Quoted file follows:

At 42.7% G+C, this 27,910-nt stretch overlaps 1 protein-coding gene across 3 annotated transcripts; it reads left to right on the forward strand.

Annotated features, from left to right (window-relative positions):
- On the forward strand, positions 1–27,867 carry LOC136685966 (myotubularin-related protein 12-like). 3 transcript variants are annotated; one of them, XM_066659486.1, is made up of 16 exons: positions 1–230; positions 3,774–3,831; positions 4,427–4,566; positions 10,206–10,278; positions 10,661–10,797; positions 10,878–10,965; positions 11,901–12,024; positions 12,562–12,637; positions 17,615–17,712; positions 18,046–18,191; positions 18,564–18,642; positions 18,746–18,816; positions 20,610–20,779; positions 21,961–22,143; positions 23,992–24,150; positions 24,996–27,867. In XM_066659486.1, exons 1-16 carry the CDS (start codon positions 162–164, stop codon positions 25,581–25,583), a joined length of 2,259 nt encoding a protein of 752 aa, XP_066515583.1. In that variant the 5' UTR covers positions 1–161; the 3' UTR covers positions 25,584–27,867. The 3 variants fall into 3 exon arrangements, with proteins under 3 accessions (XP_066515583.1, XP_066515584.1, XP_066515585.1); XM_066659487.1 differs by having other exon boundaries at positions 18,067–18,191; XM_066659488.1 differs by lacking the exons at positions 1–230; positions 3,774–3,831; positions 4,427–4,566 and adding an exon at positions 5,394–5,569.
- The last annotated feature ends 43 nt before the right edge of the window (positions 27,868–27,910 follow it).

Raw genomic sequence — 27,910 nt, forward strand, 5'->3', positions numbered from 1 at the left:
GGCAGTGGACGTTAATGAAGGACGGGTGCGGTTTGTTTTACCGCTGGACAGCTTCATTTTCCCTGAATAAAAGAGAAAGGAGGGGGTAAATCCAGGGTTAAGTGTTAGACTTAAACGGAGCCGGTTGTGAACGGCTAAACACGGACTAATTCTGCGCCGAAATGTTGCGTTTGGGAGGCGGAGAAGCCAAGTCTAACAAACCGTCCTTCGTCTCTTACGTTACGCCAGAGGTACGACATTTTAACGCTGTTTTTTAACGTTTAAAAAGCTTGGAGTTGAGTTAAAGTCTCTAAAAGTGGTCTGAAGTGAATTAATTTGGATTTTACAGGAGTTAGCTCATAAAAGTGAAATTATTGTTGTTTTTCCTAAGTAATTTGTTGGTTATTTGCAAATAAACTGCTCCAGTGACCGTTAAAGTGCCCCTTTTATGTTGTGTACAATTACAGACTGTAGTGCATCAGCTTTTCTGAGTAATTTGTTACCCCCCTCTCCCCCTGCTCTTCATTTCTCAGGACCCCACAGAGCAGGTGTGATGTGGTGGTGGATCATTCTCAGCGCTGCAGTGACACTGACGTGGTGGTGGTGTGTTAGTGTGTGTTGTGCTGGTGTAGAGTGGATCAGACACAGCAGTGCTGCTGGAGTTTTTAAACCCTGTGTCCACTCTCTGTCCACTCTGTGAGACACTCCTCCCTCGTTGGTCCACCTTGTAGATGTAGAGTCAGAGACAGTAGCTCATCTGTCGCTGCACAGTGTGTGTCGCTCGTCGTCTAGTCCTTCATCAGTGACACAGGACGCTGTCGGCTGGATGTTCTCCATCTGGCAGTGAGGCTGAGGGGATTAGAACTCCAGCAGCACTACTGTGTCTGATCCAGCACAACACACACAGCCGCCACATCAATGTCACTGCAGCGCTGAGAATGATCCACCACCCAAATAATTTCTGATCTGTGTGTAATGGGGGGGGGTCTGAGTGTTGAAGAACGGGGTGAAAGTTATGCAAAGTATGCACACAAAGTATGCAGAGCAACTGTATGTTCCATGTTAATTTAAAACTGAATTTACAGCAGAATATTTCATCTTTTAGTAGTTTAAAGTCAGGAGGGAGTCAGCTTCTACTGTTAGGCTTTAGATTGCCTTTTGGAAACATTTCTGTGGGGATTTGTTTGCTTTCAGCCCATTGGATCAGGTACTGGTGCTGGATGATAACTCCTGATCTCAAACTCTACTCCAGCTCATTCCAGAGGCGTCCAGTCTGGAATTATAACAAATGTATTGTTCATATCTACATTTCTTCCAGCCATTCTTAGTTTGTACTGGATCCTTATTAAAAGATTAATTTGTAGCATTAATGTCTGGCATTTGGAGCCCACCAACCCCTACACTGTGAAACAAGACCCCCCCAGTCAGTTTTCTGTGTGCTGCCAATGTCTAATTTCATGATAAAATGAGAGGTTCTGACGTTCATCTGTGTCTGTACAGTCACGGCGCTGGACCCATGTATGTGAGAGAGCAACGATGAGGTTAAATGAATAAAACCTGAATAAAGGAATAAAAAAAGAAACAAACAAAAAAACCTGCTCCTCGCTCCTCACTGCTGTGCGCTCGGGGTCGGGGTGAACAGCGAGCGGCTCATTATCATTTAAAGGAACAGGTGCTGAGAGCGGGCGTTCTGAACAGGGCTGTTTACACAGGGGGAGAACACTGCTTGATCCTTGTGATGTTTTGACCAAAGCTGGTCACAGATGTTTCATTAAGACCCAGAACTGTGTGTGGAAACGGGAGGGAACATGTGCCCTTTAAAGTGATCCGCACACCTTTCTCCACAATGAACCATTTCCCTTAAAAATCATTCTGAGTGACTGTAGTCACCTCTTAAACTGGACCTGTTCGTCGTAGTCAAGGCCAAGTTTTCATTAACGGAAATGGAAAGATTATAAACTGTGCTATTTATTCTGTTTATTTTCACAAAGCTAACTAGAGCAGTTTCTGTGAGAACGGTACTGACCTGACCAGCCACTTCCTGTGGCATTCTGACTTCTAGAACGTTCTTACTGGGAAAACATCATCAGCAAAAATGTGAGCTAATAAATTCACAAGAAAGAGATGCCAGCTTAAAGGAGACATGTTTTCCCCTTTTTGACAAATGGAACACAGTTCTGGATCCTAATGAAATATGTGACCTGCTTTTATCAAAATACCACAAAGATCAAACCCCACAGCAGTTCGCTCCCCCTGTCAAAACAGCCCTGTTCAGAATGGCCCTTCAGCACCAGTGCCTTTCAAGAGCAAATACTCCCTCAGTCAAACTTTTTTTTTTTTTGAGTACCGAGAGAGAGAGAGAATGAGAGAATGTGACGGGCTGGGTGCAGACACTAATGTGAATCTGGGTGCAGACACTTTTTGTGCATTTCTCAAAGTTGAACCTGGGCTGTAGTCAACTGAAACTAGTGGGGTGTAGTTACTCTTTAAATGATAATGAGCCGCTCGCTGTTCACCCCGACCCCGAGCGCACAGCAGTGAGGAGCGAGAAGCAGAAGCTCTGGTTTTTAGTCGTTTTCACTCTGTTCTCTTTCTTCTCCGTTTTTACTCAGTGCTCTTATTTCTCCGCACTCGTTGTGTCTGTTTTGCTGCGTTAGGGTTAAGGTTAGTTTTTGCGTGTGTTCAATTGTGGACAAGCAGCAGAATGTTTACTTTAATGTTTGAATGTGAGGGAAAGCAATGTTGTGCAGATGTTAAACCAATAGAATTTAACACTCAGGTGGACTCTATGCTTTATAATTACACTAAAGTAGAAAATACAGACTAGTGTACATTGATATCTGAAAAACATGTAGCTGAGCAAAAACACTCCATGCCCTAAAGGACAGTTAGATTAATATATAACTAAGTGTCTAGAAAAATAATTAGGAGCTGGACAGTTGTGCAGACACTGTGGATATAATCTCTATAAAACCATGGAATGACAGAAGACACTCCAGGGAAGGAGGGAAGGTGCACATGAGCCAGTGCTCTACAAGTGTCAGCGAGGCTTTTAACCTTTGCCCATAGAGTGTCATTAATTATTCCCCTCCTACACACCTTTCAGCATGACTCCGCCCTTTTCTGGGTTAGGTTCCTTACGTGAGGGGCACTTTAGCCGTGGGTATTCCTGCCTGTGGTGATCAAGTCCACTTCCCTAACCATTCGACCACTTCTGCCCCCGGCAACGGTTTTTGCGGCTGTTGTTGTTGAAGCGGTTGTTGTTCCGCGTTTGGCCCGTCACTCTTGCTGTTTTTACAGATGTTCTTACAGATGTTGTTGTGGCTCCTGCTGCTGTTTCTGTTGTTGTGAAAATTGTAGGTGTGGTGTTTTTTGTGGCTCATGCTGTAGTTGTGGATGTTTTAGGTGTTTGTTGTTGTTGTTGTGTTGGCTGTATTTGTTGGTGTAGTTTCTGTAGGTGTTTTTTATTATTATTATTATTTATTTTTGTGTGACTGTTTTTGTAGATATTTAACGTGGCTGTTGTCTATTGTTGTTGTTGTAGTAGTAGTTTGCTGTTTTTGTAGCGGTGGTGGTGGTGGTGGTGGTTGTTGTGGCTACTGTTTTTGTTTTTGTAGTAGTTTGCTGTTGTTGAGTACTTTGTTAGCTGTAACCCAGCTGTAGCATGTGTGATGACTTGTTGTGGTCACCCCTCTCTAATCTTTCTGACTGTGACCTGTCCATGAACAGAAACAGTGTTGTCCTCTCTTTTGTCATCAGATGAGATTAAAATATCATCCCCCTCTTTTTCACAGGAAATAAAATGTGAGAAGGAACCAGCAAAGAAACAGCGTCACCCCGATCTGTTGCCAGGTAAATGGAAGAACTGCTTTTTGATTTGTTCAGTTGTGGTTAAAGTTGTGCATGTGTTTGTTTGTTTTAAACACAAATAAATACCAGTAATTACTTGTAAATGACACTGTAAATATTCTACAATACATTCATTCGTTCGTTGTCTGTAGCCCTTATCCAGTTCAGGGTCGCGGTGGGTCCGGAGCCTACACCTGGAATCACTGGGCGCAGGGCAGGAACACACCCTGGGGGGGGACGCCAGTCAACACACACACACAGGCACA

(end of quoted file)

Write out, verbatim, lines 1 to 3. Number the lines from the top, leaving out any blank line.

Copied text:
At 42.7% G+C, this 27,910-nt stretch overlaps 1 protein-coding gene across 3 annotated transcripts; it reads left to right on the forward strand.

Annotated features, from left to right (window-relative positions):
- On the forward strand, positions 1–27,867 carry LOC136685966 (myotubularin-related protein 12-like). 3 transcript variants are annotated; one of them, XM_066659486.1, is made up of 16 exons: positions 1–230; positions 3,774–3,831; positions 4,427–4,566; positions 10,206–10,278; positions 10,661–10,797; positions 10,878–10,965; positions 11,901–12,024; positions 12,562–12,637; positions 17,615–17,712; positions 18,046–18,191; positions 18,564–18,642; positions 18,746–18,816; positions 20,610–20,779; positions 21,961–22,143; positions 23,992–24,150; positions 24,996–27,867. In XM_066659486.1, exons 1-16 carry the CDS (start codon positions 162–164, stop codon positions 25,581–25,583), a joined length of 2,259 nt encoding a protein of 752 aa, XP_066515583.1. In that variant the 5' UTR covers positions 1–161; the 3' UTR covers positions 25,584–27,867. The 3 variants fall into 3 exon arrangements, with proteins under 3 accessions (XP_066515583.1, XP_066515584.1, XP_066515585.1); XM_066659487.1 differs by having other exon boundaries at positions 18,067–18,191; XM_066659488.1 differs by lacking the exons at positions 1–230; positions 3,774–3,831; positions 4,427–4,566 and adding an exon at positions 5,394–5,569.